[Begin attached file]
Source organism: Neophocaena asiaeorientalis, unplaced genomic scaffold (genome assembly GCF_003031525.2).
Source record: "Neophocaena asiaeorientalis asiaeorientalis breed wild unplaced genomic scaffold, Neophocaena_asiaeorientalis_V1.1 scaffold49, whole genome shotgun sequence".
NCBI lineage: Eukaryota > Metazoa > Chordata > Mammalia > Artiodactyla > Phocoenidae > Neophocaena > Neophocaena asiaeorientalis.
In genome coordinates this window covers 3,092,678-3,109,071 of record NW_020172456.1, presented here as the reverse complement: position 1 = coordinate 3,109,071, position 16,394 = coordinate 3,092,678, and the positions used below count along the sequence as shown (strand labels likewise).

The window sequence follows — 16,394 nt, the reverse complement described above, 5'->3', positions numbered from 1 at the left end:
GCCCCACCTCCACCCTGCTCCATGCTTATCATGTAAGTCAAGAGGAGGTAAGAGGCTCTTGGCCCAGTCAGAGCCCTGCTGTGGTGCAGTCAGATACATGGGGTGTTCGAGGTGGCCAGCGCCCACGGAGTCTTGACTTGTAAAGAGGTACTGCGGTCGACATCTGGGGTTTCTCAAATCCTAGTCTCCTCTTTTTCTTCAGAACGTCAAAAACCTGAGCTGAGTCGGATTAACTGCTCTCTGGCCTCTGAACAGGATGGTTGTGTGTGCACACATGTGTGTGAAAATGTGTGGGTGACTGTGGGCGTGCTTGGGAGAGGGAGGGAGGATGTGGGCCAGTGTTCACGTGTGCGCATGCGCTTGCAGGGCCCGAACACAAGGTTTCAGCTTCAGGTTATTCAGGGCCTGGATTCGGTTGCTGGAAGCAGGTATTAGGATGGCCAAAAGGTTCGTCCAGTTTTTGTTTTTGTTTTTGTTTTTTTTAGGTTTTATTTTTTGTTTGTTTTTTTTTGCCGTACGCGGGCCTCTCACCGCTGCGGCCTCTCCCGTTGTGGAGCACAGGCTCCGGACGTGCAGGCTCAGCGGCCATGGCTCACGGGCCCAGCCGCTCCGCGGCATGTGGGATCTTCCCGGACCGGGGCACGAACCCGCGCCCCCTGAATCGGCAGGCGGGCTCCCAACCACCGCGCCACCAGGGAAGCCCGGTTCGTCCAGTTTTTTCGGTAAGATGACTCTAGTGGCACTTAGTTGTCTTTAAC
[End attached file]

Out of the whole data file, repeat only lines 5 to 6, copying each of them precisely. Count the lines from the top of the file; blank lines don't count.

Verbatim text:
The window sequence follows — 16,394 nt, the reverse complement described above, 5'->3', positions numbered from 1 at the left end:
GCCCCACCTCCACCCTGCTCCATGCTTATCATGTAAGTCAAGAGGAGGTAAGAGGCTCTTGGCCCAGTCAGAGCCCTGCTGTGGTGCAGTCAGATACATGGGGTGTTCGAGGTGGCCAGCGCCCACGGAGTCTTGACTTGTAAAGAGGTACTGCGGTCGACATCTGGGGTTTCTCAAATCCTAGTCTCCTCTTTTTCTTCAGAACGTCAAAAACCTGAGCTGAGTCGGATTAACTGCTCTCTGGCCTCTGAACAGGATGGTTGTGTGTGCACACATGTGTGTGAAAATGTGTGGGTGACTGTGGGCGTGCTTGGGAGAGGGAGGGAGGATGTGGGCCAGTGTTCACGTGTGCGCATGCGCTTGCAGGGCCCGAACACAAGGTTTCAGCTTCAGGTTATTCAGGGCCTGGATTCGGTTGCTGGAAGCAGGTATTAGGATGGCCAAAAGGTTCGTCCAGTTTTTGTTTTTGTTTTTGTTTTTTTTAGGTTTTATTTTTTGTTTGTTTTTTTTTGCCGTACGCGGGCCTCTCACCGCTGCGGCCTCTCCCGTTGTGGAGCACAGGCTCCGGACGTGCAGGCTCAGCGGCCATGGCTCACGGGCCCAGCCGCTCCGCGGCATGTGGGATCTTCCCGGACCGGGGCACGAACCCGCGCCCCCTGAATCGGCAGGCGGGCTCCCAACCACCGCGCCACCAGGGAAGCCCGGTTCGTCCAGTTTTTTCGGTAAGATGACTCTAGTGGCACTTAGTTGTCTTTAAC